Originally Posted by Wendell R. Breland
You are thinking in terms of a linear compression encoder. One would assume IPTV that Netflix is using is bidirectional, that is to say the decoded can talk back to the source server and tell it certain parameters.
Multiple fixed encodes also sounds like a reasonable way to do IPTV. As I said earlier, it is very obvious to me many are using a very low frame rate.
What happens in these streaming network VOD systems is that they keep multiple encodings of the each title at different bit rates. They continously test the bandwidth available on the connection to your player, which may fluctuate. If available bandwidth decreases below what's necessary for the encoding currently in use, the server software selects a lower bit rate encoding and continues streaming with that; if the bandwidth should increase, it moves to a higher bit rate encoding. The best systems, like Zune Video, do this dynamic encoding switch seamlessly, without pause. You may notice the decreased or increased picture quality as these switches occur. Some of the Netflix players, like the Xbox one, try their best to make these transitions seamless, but they sometimes fail, and they put up a message telling you that they're rebuffering an alternate encoding (not in those words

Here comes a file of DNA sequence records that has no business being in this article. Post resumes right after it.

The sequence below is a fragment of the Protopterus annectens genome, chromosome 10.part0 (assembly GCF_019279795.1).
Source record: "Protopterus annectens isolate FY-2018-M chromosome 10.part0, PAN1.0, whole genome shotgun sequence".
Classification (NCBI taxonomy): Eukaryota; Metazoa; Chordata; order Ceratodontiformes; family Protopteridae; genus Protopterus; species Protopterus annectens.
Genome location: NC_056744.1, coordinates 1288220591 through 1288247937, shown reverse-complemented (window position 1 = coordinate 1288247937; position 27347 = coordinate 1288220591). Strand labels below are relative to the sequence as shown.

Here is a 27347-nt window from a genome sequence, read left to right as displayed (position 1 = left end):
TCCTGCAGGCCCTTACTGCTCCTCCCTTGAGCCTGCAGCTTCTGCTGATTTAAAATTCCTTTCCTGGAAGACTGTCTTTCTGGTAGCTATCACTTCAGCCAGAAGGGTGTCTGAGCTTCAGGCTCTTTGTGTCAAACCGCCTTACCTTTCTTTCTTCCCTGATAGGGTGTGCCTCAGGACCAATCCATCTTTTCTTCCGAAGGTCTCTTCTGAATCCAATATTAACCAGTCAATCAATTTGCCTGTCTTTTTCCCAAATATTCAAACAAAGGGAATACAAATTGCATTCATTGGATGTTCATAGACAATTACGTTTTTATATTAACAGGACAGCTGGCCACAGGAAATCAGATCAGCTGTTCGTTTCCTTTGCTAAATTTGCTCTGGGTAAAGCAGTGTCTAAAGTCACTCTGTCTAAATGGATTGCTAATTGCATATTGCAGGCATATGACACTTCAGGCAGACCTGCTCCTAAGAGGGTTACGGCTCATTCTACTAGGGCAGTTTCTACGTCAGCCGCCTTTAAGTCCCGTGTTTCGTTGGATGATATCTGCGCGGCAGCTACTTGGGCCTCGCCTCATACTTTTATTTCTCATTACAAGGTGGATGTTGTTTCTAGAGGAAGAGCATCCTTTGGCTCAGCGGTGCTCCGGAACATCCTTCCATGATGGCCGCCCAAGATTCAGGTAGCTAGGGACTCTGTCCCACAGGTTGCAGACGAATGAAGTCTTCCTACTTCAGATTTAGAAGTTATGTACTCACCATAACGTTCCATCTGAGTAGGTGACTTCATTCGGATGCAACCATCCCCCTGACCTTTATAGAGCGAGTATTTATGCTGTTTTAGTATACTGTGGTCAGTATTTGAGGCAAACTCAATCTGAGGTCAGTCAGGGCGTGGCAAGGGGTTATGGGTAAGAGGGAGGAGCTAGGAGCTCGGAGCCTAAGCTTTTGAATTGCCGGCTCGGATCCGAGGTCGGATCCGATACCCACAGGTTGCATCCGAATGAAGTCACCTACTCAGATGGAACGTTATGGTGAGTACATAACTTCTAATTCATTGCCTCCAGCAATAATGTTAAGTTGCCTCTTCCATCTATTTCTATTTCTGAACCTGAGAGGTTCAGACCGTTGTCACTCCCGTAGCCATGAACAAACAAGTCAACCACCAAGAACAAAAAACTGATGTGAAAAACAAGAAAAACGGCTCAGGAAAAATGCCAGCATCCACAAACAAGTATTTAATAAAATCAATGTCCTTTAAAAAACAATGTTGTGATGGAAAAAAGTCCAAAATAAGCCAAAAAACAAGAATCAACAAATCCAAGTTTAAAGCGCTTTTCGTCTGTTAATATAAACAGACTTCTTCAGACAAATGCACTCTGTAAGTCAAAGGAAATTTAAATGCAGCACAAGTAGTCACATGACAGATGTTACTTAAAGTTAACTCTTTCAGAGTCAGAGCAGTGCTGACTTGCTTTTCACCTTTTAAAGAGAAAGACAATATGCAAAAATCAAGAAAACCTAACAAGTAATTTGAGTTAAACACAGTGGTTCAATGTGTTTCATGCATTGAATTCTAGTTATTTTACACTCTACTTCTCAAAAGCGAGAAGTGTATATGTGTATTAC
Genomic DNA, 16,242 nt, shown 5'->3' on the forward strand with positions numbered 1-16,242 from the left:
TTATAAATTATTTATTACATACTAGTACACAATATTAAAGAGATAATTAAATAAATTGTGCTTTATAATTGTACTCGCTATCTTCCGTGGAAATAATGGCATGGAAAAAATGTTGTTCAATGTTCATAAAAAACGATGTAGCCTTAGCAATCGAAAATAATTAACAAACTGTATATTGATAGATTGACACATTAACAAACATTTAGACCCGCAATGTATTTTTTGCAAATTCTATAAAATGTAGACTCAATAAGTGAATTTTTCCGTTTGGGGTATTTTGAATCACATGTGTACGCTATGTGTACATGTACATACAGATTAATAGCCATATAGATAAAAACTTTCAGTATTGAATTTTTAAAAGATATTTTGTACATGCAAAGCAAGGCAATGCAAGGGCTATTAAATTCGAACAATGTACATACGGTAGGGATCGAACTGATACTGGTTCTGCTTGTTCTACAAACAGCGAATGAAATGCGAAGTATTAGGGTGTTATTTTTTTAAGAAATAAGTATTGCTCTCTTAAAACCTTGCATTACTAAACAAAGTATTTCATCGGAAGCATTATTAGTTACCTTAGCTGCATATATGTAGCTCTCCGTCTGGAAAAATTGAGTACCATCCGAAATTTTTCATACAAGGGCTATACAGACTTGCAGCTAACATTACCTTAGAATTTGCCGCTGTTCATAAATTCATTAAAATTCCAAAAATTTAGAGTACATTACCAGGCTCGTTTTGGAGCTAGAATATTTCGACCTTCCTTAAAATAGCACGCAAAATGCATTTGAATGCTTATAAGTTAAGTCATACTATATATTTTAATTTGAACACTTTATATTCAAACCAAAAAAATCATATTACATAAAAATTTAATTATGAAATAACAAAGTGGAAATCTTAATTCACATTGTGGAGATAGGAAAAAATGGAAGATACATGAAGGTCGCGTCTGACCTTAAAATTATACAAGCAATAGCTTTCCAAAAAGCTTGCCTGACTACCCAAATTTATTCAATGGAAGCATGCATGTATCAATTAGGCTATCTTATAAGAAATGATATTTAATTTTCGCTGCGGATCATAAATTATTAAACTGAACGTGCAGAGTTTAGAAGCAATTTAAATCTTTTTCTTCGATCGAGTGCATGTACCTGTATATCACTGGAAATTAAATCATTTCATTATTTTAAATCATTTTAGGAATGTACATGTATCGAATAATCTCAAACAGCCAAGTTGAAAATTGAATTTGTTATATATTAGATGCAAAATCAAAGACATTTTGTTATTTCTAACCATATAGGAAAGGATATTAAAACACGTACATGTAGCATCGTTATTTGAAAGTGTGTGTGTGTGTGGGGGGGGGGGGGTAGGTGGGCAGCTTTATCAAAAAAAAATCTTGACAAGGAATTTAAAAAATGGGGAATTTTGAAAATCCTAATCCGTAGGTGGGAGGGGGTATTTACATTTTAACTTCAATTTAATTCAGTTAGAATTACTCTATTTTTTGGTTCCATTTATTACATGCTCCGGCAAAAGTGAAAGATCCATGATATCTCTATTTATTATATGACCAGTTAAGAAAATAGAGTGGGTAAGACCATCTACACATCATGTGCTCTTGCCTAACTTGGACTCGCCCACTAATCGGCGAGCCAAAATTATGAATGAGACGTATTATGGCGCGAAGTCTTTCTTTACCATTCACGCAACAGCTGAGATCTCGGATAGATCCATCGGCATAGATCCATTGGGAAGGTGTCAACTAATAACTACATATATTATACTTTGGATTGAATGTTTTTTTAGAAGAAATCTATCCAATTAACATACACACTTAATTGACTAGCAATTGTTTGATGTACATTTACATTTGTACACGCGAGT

Netflix keeps up to 6 encodings of every title, 4 standard def ones and, for a subset of titles, two 720p ones. They also keep a separate set of 4 or 6 encodings of each title in AVC with DD2.0 sound for the Playstation (all of the others use VC-1 encodings with stereo WMA sound). I think that they keep yet another set of encodings for the PC, being VC-1/WMA in a different format for a seamless-encoding-switching (aka "smooth streaming") web-based player for Windows and Macs.
To judge by the quality meter, there are at least five encodings for every HD streaming Zune Video title, 3 SD ones, one 720p and one 1080p. Every SD Zune title seems to have 4 encodings.
I tend to associate IPTV with systems which carry multiple channels of linear programming, just like cable or satellite. If you're watching one of these linear channels, you can't fast forward (though they probably all keep a local buffer of the linear stream from the point that you "tuned" it and you can FF or RW through that buffer). No doubt IPTV systems generally offer some VOD content in addition to linear channels, but I've never heard anyone other than you apply the term "IPTV" to these VOD-only services.